Wildfire perils currently make up a small portion of the total risk on the market and are all remote. Not even the 2017 season, the costliest season on record with losses exceeding $10 billion, would have been sufficient to trigger bonds in the liquid cat bond segment by itself. The bonds that triggered in 2017 due to wildfire was multi-peril bonds following a severe hurricane season in combination with an extreme wildfire season.

As wildfire risks increase, Entropics finds it reasonable to expect that more of this risk will be transferred to the capital markets and contribute to overall growth of the ILS market volume.


Both the frequency and the severity of heavy precipitation causing inland flooding and coastal flooding are clearly increasing according to observations. Concerning rain-induced flooding, effects are not, however, uniformly distributed. Many regions already see more frequent and more severe flooding following precipitation, while others experience prolonged periods of drought.

The sea level is expected to increase following ocean warming (thermal expansion) and melting land glaciers.

Global mean sea level since 1993. Source: University of Colorado

Currently only a few cat bonds cover flooding. Particularly, bonds covering hurricane risks typically do not include flooding following the event. This summer, the Federal Emergency Management Agency (FEMA) issued its first cat bond covering flood events to strengthen its flood insurance program.

With the large values at stake, where most of the losses from recent hurricanes were induced by flooding, we can reasonably expect an increasing number of bonds to cover flooding and contributing to ILS market growth.

Increasing demand for insurance

Insurance penetration in most developed countries is fairly high with some notable exceptions concerning risks such as flooding insurance. In developing countries, though, there is an increasing gap between economical losses and insured losses. As incomes grow, the economic activity as well as property values increase and with that there is more need for insurance protection

This is important, not least as climate change is expected to have severe impact in developing economies. Lack of proper insurance coverage also hampers economic activity.

The failure to provide insurance can probably be ascribed to several factors, including insufficient capacity to assume large new risks, lack of modelling data for the affected regions and a lack of purchasing power.

We have already seen responses to these challenges, such as the African Risk Capacity, which offers weather insurance based on parametric triggers to the member states of the African Union. The insurance covers both extreme precipitation and extreme drought. Although not currently backed with cat bonds, it is an interesting development paving the way for further innovative solutions to expand insurance coverage to new regions.

This summer it also was evident to everyone that even developed countries are vulnerable to climate change and can be affected by “new” natural catastrophes. The consequences and insights for society regarding the need for adaption and improved preparedness is being investigated within government agencies and organisations.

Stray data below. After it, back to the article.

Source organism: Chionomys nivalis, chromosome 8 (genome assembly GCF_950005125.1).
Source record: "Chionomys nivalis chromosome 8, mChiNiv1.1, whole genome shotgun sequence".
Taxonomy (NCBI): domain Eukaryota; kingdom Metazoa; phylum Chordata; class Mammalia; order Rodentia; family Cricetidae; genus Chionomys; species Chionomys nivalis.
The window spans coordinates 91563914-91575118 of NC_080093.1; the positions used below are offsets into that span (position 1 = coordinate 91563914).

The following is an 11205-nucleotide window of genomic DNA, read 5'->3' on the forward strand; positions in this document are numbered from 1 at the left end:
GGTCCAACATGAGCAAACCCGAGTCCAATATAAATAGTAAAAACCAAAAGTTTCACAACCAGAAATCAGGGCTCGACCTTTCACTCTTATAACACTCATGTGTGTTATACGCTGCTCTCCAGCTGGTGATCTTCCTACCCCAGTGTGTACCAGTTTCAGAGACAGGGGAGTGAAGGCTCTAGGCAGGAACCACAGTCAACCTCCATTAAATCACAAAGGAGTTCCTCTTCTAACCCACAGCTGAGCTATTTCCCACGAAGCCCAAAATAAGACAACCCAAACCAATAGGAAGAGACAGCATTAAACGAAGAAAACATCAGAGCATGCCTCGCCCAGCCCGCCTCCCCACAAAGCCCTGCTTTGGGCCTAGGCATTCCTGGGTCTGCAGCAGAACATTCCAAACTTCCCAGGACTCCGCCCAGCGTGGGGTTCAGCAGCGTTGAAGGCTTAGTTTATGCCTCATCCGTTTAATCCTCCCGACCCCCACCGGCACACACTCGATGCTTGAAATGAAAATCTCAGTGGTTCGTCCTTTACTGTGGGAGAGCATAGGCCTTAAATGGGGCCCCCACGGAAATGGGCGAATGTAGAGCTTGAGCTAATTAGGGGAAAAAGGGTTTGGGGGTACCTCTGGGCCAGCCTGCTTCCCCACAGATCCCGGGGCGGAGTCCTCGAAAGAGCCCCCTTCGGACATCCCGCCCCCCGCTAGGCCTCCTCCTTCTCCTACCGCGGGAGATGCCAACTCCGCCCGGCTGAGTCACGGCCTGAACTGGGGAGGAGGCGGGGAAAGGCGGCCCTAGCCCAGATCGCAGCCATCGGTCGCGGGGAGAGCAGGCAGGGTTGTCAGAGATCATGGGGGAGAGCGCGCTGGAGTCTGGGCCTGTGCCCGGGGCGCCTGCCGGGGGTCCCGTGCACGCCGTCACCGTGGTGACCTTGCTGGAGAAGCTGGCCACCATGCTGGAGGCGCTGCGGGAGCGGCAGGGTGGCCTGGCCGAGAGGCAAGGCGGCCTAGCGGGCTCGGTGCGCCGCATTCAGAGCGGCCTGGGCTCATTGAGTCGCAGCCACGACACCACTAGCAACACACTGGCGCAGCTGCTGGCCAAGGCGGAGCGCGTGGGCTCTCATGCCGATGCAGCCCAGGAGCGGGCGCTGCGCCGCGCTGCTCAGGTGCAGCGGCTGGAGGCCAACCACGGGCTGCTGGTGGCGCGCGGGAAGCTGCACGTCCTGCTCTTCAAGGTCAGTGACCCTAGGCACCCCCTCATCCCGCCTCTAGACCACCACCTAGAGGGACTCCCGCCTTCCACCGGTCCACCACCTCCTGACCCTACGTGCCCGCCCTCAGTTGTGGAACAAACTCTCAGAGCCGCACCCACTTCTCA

3. Analysis

While climate change and weather risk is a substantial threat to society, on many levels, the short-term impact on ILS is limited. The maturity-time of an ILS is typically between three and five years. In this time span, annual variations, for example ocean heat content and ocean currents, are the major risk factors. The liquidity of cat bonds and many ILS instruments entail that new knowledge and changing risks will be reflected by pricing mechanisms.

As risks are continuously reassessed, prices of bonds are adjusted accordingly. In fact, ILS solutions bring a market valuation of climate/weather related risks, which can also facilitate a discussion on climate investments in mitigation efforts.

Climate change, along with increasing wealth in many countries and urbanization in vulnerable areas, will likely be important drivers for increasing demand for insurance, both for existing perils and for new ones. In the longer term, increasing risks will inevitably entail increasing insurance premiums, and even higher if mitigation investments are not in place to compensate for climate change.

On a growing market it is very likely that we will see an increased use of alternative capital, both to ensure access to capital and to decrease capital costs. If anything, the ILS market is set to grow following climate change.

4. Further reading

Entropics cooperates with AIR Worldwide for catastrophe risk modelling and analysis. For further information on the science backing up the description, please visit AIR’s site on climate change.

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Martin Hedberg

Martin Hedberg

Chief Meteorologist

Martin has 20 years’ experience from meteorology and previous officer in Swedish Armed Forces, civil career as meteorologist at Swedish Television and as CEO for a commercial weather company. He also works as a climate expert and advisor about extreme weather and how climate changes affects society, finance and energy markets. Martin holds a Bachelor of Science with a Major in Meteorology from Stockholm University.

View all posts from Martin.